Starting pitcher for the Phillies, Cristopher Sánchez, is plagued by a past issue once more this year…

Currently, one of MLB’s deepest starting rotations belongs to the Philadelphia Phillies. With just five places available and six strong starters, the Phillies have the kind of depth that rival teams like the Miami Marlins and New York Mets could only hope for in 2024.

There was talk of using Spencer Turnbull to piggyback Taijuan Walker and Cristopher Sánchez when the Phillies sent him to the bullpen. It made sense for several reasons, not the least of which being that Sánchez’s development as a starting pitcher is still ongoing. Sánchez has just twice in his 30 career starts gone into the seventh inning, indicating that he is not yet the kind of starter who can go deep into games.

His final outing on the field on Monday against the Mets was both amazing and disappointing. Sánchez, who was having trouble maintaining control and had some bruises on the palm of his left throwing hand, reached a low point when he led off with a walk and then asked a trainer to examine his hand. It needed just nine pitches to get out of the inning and strike out Jeff McNeil, Brett Baty, and Harrison Bader, allowing them to stay in the game.

It’s difficult not to give Sánchez credit for focussing on the task at hand and getting key outs in an inning that might have gotten further out of hand, even though it wasn’t the best manner to strike out the side.

Previous issues returning to haunt the Phillies During the first month and a half of the baseball season, Cristopher Sanchez

Sanchez has proven to be as dependable as any fifth starter. Despite having a 3.43 ERA and a 2-3 record, the left-hander has largely given the Phillies a chance to win in the majority of the games he has thrown this season.

It’s simple to identify a few problems that have dogged Sánchez over his first thirty major league outings. Defense has never been his strong suit, and this Monday night’s basic play in which he mishandled covering first base is only the most recent instance of a pitcher who has to improve at fielding his position.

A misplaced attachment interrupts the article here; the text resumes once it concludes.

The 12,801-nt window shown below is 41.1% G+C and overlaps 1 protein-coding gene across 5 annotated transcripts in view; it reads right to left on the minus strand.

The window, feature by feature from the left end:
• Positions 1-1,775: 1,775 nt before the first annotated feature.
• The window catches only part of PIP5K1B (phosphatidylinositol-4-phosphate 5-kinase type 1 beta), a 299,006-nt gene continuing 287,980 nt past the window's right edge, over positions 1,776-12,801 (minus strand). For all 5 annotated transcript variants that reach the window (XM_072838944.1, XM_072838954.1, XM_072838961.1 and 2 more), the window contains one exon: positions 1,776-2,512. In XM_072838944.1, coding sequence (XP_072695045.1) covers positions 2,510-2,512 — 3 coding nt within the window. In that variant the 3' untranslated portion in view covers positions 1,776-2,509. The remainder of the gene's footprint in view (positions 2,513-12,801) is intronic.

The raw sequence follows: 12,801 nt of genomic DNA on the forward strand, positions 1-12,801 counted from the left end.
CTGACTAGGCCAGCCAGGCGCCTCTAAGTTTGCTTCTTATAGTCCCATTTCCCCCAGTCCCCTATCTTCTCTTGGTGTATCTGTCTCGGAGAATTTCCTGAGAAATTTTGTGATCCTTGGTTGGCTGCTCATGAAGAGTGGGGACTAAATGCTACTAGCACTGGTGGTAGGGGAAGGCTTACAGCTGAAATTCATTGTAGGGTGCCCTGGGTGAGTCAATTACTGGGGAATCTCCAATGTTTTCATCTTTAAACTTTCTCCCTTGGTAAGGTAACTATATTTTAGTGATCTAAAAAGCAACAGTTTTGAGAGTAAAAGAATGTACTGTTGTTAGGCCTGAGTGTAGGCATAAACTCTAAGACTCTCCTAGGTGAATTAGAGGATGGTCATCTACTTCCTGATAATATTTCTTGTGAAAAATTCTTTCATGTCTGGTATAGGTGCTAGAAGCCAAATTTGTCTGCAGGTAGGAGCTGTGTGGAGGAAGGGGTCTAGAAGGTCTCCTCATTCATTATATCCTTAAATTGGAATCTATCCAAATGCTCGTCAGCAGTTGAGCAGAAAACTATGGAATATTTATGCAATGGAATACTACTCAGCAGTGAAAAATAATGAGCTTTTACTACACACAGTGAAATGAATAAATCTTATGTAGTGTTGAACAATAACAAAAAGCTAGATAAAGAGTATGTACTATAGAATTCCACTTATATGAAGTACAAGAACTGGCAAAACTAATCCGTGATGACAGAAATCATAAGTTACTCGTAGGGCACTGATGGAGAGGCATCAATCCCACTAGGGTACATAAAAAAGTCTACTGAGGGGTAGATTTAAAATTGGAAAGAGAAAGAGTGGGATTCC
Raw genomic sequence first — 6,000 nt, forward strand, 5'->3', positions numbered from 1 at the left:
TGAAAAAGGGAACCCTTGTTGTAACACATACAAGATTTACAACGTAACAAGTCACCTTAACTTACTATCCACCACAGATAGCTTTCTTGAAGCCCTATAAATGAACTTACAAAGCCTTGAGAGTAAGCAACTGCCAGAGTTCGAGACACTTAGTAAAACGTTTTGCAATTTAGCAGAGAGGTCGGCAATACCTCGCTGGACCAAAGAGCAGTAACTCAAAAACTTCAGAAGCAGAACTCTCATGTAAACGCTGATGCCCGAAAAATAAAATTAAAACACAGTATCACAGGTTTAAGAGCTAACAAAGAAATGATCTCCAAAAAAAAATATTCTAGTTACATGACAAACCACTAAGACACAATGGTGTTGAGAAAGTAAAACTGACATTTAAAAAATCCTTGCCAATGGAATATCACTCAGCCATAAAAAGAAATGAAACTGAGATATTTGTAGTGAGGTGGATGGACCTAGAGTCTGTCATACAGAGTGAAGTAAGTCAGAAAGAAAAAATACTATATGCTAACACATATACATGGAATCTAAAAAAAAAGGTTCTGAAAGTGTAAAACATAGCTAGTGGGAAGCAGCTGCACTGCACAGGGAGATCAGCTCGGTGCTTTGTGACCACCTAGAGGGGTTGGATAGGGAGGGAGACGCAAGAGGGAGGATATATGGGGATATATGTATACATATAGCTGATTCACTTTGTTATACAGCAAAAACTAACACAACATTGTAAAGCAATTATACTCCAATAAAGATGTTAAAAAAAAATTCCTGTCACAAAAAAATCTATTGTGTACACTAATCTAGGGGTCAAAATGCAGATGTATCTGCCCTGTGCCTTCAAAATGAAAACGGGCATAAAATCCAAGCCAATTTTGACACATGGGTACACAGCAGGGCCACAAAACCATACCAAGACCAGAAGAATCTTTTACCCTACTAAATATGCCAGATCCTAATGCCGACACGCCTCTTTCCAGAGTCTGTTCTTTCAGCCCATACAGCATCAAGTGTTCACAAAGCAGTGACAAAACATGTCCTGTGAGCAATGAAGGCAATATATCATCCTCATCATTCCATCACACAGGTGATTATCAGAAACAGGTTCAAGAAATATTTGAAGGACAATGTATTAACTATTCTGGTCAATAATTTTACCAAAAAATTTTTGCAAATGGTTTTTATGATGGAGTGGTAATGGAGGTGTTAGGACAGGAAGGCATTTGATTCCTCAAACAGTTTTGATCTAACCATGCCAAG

Although his five-to six-inning starts may worry some, the Phillies are more than content if Sánchez finishes the game ahead of schedule. With that kind of output, manager Rob Thomson won’t be too concerned about depending on the Phillies bullpen, which has established itself as one of the best in the league, to see them through.

This season, Sánchez’s issue is that he is once again walking batters. Through his first eight starts, he has given up 18 walks in 42 innings pitched. In 2023, he only walked 16 hitters in 99 1/3 innings (18 starts). For a pitcher who improved his control after high walk rates caused issues in the minor leagues and early in his MLB career, it is a very concerning reversion.

Cristopher Sánchez has had difficulty controlling his sinker.
This season, Sánchez has struggled to get batters out with his sinker. The sinker has actually been the weakest pitch in his arsenal for the past two years, as batters have batted.351 and.297 against it in 2024 and 2023, respectively. With a pitch that Sánchez has used 49.2 percent of the time and only produced seven strikeouts this year, it is undoubtedly a concerning trend.

His performances against batters with his changeup (.190) and slider (.229) are far superior than those figures. Based on the sinker’s performance over the past two seasons, he may be extremely hittable at times or entirely lose control of the pitch. All in all, that’s causing more people to walk and more traffic on the base pathways.

To set up the changeup and slider, two pitches that continue to be effective out-pitches for the 27-year-old, Sánchez will need to either figure out a method to relearn the pitch or create a new one.


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